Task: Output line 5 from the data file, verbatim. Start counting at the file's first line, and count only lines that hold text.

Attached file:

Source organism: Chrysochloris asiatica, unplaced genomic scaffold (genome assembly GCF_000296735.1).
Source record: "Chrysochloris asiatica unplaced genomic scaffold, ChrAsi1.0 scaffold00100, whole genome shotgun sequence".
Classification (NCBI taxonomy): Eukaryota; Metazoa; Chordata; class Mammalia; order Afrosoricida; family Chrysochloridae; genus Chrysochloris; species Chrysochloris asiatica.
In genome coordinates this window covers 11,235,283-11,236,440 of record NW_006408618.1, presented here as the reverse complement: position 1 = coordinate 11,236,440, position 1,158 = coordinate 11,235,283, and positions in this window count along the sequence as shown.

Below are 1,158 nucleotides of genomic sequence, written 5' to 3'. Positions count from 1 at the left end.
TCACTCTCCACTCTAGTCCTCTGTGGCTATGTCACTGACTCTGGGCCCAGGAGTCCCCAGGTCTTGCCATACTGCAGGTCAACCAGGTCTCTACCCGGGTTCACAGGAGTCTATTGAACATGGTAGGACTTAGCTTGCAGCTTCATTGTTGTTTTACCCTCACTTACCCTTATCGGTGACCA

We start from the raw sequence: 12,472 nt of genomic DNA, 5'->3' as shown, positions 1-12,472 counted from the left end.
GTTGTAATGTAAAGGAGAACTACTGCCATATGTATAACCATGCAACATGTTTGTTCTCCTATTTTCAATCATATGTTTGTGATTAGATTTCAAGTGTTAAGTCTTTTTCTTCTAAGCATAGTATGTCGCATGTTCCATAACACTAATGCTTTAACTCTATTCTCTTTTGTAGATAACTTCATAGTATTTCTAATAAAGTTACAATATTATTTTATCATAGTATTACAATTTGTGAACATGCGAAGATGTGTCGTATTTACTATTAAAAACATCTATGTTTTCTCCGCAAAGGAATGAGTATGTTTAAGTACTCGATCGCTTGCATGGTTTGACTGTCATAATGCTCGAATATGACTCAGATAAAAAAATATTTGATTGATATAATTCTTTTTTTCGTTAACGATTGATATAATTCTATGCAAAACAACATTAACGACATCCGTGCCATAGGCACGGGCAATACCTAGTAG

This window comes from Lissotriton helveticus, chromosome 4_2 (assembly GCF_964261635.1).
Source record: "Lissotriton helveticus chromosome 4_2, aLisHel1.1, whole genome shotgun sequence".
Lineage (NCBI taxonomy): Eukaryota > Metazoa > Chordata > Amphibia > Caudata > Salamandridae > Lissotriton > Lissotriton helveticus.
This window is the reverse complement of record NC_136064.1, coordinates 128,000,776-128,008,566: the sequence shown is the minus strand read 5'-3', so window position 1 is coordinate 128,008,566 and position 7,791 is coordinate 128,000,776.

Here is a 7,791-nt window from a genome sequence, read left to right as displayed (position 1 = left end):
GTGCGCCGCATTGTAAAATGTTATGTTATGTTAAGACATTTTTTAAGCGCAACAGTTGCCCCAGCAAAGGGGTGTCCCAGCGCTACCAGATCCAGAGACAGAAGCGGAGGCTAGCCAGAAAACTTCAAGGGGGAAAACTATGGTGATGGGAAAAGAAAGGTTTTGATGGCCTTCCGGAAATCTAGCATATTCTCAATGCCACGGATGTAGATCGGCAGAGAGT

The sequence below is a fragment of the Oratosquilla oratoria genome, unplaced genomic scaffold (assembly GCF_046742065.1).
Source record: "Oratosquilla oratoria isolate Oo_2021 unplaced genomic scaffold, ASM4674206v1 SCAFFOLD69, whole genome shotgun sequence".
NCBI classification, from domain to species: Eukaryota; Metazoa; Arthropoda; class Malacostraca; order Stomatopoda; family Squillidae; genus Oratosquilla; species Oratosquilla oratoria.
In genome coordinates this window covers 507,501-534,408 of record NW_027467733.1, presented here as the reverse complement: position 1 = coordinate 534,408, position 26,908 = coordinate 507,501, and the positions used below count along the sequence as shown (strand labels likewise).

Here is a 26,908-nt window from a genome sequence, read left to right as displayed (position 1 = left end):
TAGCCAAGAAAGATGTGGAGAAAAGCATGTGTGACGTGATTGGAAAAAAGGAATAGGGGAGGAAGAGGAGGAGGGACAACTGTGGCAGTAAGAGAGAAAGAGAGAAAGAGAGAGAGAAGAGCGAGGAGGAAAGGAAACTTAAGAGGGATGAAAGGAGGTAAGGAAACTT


Below are 1,158 nucleotides of genomic sequence, written 5' to 3'. Positions count from 1 at the left end.